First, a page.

B. Procedural History

         Lunsford filed this action pro se on January 15, 2019, asserting claims under 42 U.S.C. § 1983 for excessive use of force against the Davidson County Sheriff's Office and Davidson County Jail Officers Ramsey, Jones, Thompson, Torres, and Satterlee. (Doc. No. 1.) The Court granted Lunsford's application to proceed in forma pauperis and screened his complaint under 28 U.S.C. § 1915(e)(2). (Doc. No. 5.) The Court dismissed Lunsford's claim against the Davidson County Sheriff's Office but found that he had stated colorable excessive force claims against the other defendants. (Doc. Nos. 4, 5.) On March 6, 2019, Satterlee, Thompson, and Torres answered the complaint (Doc. Nos. 7-9). Ramsey and Jones filed a motion to dismiss under Federal Rule of Civil Procedure 12(b)(6) (Doc. No. 10). Ramsey and Jones argue that Lunsford's vague allegation that they were involved in his assault is not enough to state a claim against them for excessive force and qualified immunity therefore shields them from liability. (Doc. Nos. 10, 11.) Lunsford responded in opposition to the defendants' motion to dismiss, briefly summarizing his complaint and alleging that the defendants, including “Jones and Ramsey[, ] used force on [him]” that was “unnecessary[.]” (Doc. No. 23, PageID# 97.) In their reply, Ramsey and Jones argue that Lunsford's response, like his complaint, is “devoid of any factual allegations about any conduct that either Officer Ramsey or Officer Jones undertook that could have amounted to excessive force.” (Doc. No. 26, PageID# 115.)

         On April 17, 2019, Ramsey, Jones, and the other defendants filed a motion to stay discovery until the Court resolves the issue of qualified immunity that Ramsey and Jones raise in their motion to dismiss. (Doc. No. 21.) The Court granted that motion. (Doc. No. 29.)

         II. Legal Standard

         In deciding a motion to dismiss under Federal Rule of Civil Procedure 12(b)(6), the Court must “construe the complaint in the light most favorable to the plaintiff, accept all of the complaint's factual allegations as true, and determine whether the plaintiff undoubtedly can prove no set of facts in support of the claims that would entitle [him to] relief.” Hayward v. Cleveland Clinic Found., 759 F.3d 601, 608 (6th Cir. 2014) (quoting Aho v. Cleveland-Cliffs, Inc., 219 Fed.Appx. 419, 422 (6th Cir. 2007)). Federal Rule of Civil Procedure 8(a)(2) requires only that a complaint contain “a short and plain statement of the claim[.]” Fed.R.Civ.P. 8(a)(2). However, “[t]he factual allegations in the complaint need to be sufficient to give notice to the defendant as to what claims are alleged, and the plaintiff must plead ‘sufficient factual matter' to render the legal claim plausible, i.e., more than merely possible.” Fritz v. Charter Twp. of Comstock, 592 F.3d 718, 722 (6th Cir. 2010) (quoting Ashcroft v. Iqbal, 556 U.S. 662, 677 (2009)).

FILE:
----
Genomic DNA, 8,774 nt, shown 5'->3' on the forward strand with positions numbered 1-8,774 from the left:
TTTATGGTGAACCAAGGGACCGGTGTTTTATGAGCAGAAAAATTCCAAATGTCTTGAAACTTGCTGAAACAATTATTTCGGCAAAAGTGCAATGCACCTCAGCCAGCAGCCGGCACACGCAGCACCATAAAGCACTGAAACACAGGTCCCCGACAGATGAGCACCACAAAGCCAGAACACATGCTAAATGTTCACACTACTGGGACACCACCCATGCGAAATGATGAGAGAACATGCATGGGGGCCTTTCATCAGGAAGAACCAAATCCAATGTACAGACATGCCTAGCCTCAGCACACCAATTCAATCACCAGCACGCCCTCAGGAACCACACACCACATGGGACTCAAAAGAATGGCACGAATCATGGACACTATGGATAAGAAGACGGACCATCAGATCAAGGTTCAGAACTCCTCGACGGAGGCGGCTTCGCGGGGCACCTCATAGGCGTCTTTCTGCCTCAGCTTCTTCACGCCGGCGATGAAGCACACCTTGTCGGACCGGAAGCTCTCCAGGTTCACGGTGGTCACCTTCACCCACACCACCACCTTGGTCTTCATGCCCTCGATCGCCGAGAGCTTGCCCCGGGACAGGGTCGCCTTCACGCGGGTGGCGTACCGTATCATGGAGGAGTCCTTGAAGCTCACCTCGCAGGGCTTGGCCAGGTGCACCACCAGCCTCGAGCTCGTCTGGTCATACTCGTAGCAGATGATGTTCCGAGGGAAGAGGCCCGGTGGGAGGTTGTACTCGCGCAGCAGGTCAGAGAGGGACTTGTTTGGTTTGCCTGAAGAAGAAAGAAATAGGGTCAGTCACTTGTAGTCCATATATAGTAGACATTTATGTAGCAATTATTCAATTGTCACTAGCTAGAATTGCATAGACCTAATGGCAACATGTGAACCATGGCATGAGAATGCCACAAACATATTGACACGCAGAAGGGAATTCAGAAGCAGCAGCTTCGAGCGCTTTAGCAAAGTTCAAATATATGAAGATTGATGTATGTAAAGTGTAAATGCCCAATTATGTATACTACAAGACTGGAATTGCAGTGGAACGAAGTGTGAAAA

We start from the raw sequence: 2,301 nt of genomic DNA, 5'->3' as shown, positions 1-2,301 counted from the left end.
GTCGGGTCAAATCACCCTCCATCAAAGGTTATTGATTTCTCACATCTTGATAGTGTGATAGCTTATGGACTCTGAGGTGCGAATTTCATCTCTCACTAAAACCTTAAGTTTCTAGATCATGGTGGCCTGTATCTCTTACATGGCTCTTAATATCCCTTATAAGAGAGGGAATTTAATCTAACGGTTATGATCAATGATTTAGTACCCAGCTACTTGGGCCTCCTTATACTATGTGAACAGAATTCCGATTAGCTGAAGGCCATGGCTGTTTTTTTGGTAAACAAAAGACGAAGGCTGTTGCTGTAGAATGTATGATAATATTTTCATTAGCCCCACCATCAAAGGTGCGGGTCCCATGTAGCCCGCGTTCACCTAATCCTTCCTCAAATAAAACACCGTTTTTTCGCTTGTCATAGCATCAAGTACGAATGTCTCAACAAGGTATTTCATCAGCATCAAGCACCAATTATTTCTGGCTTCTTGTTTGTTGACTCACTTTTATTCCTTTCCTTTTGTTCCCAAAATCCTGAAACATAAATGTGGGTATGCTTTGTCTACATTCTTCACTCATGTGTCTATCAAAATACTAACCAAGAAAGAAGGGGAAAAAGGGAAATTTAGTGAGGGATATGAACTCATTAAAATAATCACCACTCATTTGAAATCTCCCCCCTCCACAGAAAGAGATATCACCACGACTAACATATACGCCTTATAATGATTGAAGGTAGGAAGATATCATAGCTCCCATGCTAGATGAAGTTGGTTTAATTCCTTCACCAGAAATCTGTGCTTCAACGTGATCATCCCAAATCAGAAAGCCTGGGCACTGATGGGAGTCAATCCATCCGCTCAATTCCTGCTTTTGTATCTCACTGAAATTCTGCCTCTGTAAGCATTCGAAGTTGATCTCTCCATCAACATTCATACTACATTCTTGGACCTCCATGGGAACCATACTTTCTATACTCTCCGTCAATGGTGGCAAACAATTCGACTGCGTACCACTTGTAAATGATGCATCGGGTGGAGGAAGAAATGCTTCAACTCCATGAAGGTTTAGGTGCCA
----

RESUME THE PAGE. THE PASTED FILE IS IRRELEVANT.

“The plausibility standard is not akin to a ‘probability requirement,' but it asks for more than a sheer possibility that a defendant has acted unlawfully.” Iqbal, 556 U.S. at 678 (quoting Bell Atl. Corp. v. Twombly, 550 U.S. 544, 557 (2007)). A plaintiff must plead more than “labels and conclusions, ” “a formulaic recitation of the elements of a cause of action, ” or “naked assertions devoid of further factual enhancement.” Id. (quoting Twombly, 550 U.S. at 555, 557). “A claim has facial plausibility when the plaintiff pleads factual content that allows the court to draw the reasonable inference that the defendant is liable for the misconduct alleged.” Id.

         Because Lunsford proceeds pro se, the Court construes his filings “liberally” and holds his complaint “to less stringent standards than formal pleadings drafted by ...